On May 11, 2015, Crocodile Gold Corp and Newmarket Gold Inc. announced that they are merging to establish a new platform for gold asset consolidation.
Based on reported information, the structure of the new company (“NewCo”) will look roughly like this:
Newmarket brings a good management team, less than $1.5 million in cash and a market cap of $15 million to the table in exchange for which, Crocodile has agreed to give up 8% of the new company.
The question is: why would a quality gold mining company with a “track record of free cash flow generation” be willing to pay such a high price for what amounts to a high quality management team?
The answer is that on the surface things may appear better than they actually are.
Although production has been increasing and Crocodile has generated slightly positive free cash flows over the last two years; operating costs are a major concern. They represent over 70% of revenues for each of the last 3 years, leaving very little room for further development of mining operations never mind generating a return for shareholders. The high percentage of operating costs is due to the relatively low grades for the underground mines and will not change until gold prices increase dramatically.
Investments in mining property (IMP) have been uncharacteristically low at 24% of revenues over the last two years (down 45% in 2012). In our opinion this number will rise significantly in the coming years as the mines will require increased development work to maintain production levels than has been done in the last two years. Even a small increase in IMP will erode what little cash flows exist.
The next question: what is the value to each party?
Value to Newmarket Gold
Newmarket stated as far back as 2013 that they were looking to acquire production and near production opportunities and grow into a mid-tier gold mining company.
Crocodile Gold provides a perfect vehicle from which to launch this strategy:
- Relatively large resource base
- Significantly large global resource base (total Proven, Probable, Measured, Indicated and Inferred Reserves and Resources of 7.26 million oz Au);
- Production Increasing
- Currently at almost 225,000 oz/yr
- Positive Cash Flows (slightly)
- A result of very disciplined cost controls over the last couple of years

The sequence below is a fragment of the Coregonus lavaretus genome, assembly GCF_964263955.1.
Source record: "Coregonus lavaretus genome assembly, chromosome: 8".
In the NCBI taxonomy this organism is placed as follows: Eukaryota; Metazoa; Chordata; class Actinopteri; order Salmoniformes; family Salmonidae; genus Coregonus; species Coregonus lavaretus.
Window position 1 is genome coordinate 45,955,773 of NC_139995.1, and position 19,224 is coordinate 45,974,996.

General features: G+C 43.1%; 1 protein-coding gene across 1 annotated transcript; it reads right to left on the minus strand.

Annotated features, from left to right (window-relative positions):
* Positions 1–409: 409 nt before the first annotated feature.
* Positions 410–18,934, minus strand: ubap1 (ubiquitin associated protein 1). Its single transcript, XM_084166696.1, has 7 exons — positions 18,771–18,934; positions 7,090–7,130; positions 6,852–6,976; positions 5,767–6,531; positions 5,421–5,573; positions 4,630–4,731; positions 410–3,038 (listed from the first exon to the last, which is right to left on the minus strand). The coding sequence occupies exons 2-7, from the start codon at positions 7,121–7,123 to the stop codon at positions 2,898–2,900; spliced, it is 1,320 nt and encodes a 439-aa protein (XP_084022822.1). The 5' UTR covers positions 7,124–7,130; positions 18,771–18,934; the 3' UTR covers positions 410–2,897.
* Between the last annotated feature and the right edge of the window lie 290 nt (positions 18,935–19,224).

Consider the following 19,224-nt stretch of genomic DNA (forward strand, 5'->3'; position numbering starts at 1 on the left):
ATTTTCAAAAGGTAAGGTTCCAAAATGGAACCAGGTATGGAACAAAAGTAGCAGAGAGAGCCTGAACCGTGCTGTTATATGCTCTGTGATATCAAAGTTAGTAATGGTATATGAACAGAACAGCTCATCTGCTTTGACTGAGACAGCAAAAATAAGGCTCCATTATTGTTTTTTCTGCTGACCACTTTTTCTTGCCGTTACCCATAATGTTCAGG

- Low market valuations
- Market capitalization (MC)/oz of $18/oz and enterprise value (EV) of $27/oz prior to the merger announcement on May 11
- In late 2014 Crocodile’s MC and EV were as low as $10/oz and $18/oz
- Peers have MC and EV’s of in range of $75/oz and $100/oz
- Ability to acquire positions well below market value
- Management owns 56% and controls at least 75% (38.73 million shares) at ave cost of $0.12/share of Newmarket or $0.60/share of NewCo (less if admin fees of $1.25 million to related parties are factored in)
- Newmarket shareholders will own 8% (10.3 million shares) of NewCo’s expected 134 million @ $1.50/share
- Newmarket mgmt. and associates invested $4.6 Mi and were paid $1.25 Mi in fees (through Dec 2014); they will get an expected $15 Mi worth of shares in NewCo
- Crocodile traded 80 million shares (25% of total issued) at ave $0.18/share in 8 months leading up to May 11th announcement (closed at $0.30)
Value to Crocodile Gold
- Increased Liquidity and Valuations
- Over the last couple years the company’s efforts have been geared toward cost cutting and turning the operation around to show positive cash flows and this has come at the cost of marketing. Liquidity levels have dropped significantly; as a result the share price has fallen from $1.60 at the end of 2010 to as low as $0.13 in late 2014 before rebounding to its current level of around $0.30.
The new management will be able to move the share price up and then embark on an M&A strategy adding more ounces to the resource base and increasing production. This should result in higher cash flows higher liquidity and valuations for existing shareholders. It follows that Crocodile Gold would eagerly support the proposed merger.
The real question now is: What is a fair value for the merged entity and what strategy should be employed?
Cipher conducted its Geonomic Valuation for Crocodile and came up with $200 million or $0.42 per share based on current operations and assets. If the company demonstrates an ability to maintain positive cash flows form its existing operations by keeping its IMP at current levels without impacting production this value could rise by up to 5 times.
With a current market capitalization of $170 million we would consider Crocodile Gold as a very speculative buy on its own.
NewCo is expected to have 134 million shares issued at a projected share price of $1.50 on closing, valuing NewCo around $200 million.
The Newmarket team will be well positioned and will likely promote NewCo to MC and EV per ounce at least as high and most likely exceeding those of its peers. Once this is achieved they will likely raise significant capital and embark on an M&A strategy to acquire additional production and reserves and resources and grow a mid to major size gold mining company. The result will be dilutive growth in value but liquidity should rise considerably as market cap grows.
Cipher’s strategy is to acquire positions in Crocodile around the $0.30 level ($1.50 post merger) and look for a double or more after closing and leading up to the next acquisition.
Strategy beyond that will be dependent on the Value of the assets acquired.
Columnist Rod Husband is a partner at Cipher Research. Cipher Research is an independent research and analysis company that covers the mining and metals sector of the commodity markets. For more information on this topic or on Cipher Research please visit: http://www.cipherresearch.com or contact email@example.com.